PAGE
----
The Department of Motor Vehicles has once again been linked to a scheme to assist an errant police officer in remaining on the streets.
Once again, the NYPD has taken disciplinary action against a police officer who allegedly received information from a DMV employee on how to exploit the agency’s system. This allowed the officer to re-register his car after failing to maintain proper insurance coverage. This marks the second instance in just a few months where an officer has faced consequences for such actions.
The NYPD recently released a report on their website, revealing that Police Commissioner Edward Caban had fired Robert Lynch, a veteran officer, for his involvement in a plot. The report did not mention what actions were taken against the unnamed DMV worker involved in the incident, as the agency declined to comment on the matter.
In 2019, Lynch encountered a setback when his driver’s license was suspended due to his failure to pay the insurance premium. In an attempt to rectify the situation, he visited the Department of Motor Vehicles seeking assistance. A DMV employee suggested that reporting his license plate missing could help him re-register his vehicle and get his insurance reinstated.
During his July disciplinary hearing, Lynch admitted to following the advice given to him. He went to a precinct station house in Staten Island and filed a report claiming that his license plate was lost, despite it not being the case. The report from the NYPD stated that as a result, his driver’s license and insurance were reinstated.
After pulling off his scam, Lynch went ahead and removed the front plate from his Subaru Legacy and drove on. Over the next three-and-a-half years, he managed to evade payment for tolls and penalties, resulting in an outstanding bill of $59,000. During this period, he made use of MTA bridges and tunnels 755 times, as well as Port Authority bridges and tunnels 723 times, but never paid a dime.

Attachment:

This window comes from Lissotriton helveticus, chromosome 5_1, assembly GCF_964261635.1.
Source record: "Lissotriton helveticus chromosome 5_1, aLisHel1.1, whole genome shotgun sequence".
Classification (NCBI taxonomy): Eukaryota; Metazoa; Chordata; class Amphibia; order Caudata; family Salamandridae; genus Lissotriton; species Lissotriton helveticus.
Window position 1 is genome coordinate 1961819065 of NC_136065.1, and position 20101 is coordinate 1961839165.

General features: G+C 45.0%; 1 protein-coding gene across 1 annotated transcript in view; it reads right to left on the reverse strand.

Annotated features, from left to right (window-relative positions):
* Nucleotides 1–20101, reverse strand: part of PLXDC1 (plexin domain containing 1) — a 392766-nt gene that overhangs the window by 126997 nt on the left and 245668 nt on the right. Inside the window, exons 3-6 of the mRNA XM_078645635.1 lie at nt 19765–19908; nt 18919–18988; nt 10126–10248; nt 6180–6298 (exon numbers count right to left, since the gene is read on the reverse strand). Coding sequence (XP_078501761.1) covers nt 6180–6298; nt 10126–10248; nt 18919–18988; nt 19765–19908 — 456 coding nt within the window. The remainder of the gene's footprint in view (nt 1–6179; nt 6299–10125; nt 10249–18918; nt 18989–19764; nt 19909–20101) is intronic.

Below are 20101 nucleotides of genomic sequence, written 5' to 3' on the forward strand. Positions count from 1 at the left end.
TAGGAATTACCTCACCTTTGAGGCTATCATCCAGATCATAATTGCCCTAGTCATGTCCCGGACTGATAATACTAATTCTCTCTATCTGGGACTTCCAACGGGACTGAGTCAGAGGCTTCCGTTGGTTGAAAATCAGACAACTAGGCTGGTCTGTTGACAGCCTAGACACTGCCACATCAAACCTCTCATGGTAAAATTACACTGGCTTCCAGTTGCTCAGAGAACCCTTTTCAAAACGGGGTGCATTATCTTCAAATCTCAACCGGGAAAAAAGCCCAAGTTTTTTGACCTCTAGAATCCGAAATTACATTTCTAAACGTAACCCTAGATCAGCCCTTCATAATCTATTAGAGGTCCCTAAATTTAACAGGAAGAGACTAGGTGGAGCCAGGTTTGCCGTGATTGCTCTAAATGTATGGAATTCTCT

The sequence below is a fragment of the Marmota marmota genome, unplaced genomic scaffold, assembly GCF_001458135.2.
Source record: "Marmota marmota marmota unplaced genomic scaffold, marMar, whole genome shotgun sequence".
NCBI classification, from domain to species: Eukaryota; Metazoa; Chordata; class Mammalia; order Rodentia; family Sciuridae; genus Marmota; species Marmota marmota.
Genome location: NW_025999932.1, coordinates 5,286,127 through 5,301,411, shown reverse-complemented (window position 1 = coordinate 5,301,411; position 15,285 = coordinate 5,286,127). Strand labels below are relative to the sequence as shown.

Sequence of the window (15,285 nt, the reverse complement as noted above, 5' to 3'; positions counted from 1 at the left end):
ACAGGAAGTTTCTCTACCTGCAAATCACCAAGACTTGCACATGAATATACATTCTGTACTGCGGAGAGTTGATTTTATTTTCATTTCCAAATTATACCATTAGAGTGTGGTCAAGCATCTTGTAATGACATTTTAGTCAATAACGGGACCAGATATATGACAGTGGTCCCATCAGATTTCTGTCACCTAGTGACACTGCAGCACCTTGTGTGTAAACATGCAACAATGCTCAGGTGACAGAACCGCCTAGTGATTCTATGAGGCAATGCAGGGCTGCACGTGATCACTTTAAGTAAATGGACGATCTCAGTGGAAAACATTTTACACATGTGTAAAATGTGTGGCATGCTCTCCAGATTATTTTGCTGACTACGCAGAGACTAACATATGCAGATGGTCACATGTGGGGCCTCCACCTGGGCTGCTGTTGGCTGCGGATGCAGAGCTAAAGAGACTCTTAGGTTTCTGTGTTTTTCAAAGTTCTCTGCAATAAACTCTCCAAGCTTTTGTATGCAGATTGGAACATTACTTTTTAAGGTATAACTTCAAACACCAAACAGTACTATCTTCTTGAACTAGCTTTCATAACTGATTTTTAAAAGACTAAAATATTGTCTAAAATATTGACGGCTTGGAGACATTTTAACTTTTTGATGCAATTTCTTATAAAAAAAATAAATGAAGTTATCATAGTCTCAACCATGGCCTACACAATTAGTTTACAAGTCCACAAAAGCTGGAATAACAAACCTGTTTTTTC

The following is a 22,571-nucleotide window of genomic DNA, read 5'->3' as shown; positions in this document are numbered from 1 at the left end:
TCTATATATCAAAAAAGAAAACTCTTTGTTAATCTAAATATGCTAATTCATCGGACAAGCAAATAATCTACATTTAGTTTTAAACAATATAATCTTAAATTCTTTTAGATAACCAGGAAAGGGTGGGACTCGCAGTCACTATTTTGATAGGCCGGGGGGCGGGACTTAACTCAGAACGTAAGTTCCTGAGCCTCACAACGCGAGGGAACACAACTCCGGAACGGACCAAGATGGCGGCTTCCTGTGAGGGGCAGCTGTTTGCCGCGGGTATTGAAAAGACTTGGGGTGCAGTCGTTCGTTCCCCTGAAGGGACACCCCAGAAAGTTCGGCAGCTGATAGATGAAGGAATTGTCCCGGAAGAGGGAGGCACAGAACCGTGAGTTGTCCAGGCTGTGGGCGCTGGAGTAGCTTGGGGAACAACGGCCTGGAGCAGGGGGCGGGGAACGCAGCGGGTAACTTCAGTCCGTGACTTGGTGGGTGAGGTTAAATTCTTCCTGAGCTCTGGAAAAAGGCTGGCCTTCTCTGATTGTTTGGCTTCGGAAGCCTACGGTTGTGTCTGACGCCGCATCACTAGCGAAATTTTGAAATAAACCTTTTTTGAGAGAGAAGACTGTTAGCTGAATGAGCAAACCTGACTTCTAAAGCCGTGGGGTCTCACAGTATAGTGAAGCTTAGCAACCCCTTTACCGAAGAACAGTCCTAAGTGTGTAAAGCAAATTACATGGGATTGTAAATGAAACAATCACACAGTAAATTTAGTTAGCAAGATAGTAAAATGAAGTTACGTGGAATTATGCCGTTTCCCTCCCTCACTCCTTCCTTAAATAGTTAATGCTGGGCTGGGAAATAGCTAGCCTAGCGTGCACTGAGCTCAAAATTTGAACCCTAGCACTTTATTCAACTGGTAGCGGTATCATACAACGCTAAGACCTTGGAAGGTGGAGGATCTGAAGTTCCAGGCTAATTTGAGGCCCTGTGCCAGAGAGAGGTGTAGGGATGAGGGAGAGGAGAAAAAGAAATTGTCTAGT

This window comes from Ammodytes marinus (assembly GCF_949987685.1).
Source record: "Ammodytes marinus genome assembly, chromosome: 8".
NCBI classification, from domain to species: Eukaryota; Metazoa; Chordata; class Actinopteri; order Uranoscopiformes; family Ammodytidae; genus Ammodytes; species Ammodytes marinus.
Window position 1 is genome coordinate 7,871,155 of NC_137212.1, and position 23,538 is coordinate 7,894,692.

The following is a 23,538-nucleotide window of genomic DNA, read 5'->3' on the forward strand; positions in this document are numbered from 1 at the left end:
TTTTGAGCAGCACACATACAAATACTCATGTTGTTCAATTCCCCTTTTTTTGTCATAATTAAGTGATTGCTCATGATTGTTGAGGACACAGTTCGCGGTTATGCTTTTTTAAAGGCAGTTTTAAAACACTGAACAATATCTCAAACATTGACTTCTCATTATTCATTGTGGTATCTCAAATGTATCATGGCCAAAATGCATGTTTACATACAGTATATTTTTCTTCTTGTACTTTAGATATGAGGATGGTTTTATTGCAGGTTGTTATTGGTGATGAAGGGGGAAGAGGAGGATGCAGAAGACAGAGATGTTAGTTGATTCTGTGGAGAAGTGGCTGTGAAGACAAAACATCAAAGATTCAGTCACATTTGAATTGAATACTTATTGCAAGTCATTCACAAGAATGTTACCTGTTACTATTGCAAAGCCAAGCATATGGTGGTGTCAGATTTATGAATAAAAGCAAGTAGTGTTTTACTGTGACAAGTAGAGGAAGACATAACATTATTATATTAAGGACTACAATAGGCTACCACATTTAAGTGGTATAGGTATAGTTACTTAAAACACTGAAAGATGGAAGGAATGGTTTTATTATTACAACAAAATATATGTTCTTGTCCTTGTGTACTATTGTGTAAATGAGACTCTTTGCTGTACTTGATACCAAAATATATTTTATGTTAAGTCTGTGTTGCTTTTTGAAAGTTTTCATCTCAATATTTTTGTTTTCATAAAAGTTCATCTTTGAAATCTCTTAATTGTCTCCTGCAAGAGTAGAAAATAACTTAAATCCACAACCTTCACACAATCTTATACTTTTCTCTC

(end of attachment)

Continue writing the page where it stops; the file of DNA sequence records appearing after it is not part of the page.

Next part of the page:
In September of 2022, Lynch was finally pulled over by an MTA police officer for not paying a toll, which led to the discovery of his scam. As a result, he was charged with grand larceny, as well as the lower-level felony of falsifying records for his inaccurate report to the local precinct.
In January of this year, Lynch was suspended without pay, and after several months, he was ultimately fired by Caban on August 23rd.
The similarity between this case and that of Sgt. Adrian DeJesus is striking. The NYPD fired DeJesus this year for his involvement in a ghost-car scam, which he allegedly committed based on the advice of an unidentified DMV supervisor. The supervisor advised him to keep driving even though his license plates were invalid. According to then-NYPD Commissioner Keechant Sewell’s dismissal ruling, DeJesus claimed that the DMV supervisor told him he could get away with it because he was a police officer and no one would question him.
Similar to DeJesus, Lynch shared a heartbreaking account about how his divorce left him incapable of fulfilling fundamental necessities like paying for his insurance. Lynch’s situation was further complicated as his wife moved to another state during and after their divorce, forcing him to travel long distances to visit his daughter. However, Lynch has accepted responsibility and pleaded guilty to the criminal charges against him. He has also committed to a payment plan to reimburse the tolling agencies, as per Caban’s verdict.
According to the city payroll, Lynch was able to earn $101,000 through overtime in 2022. You can see the details on their website.
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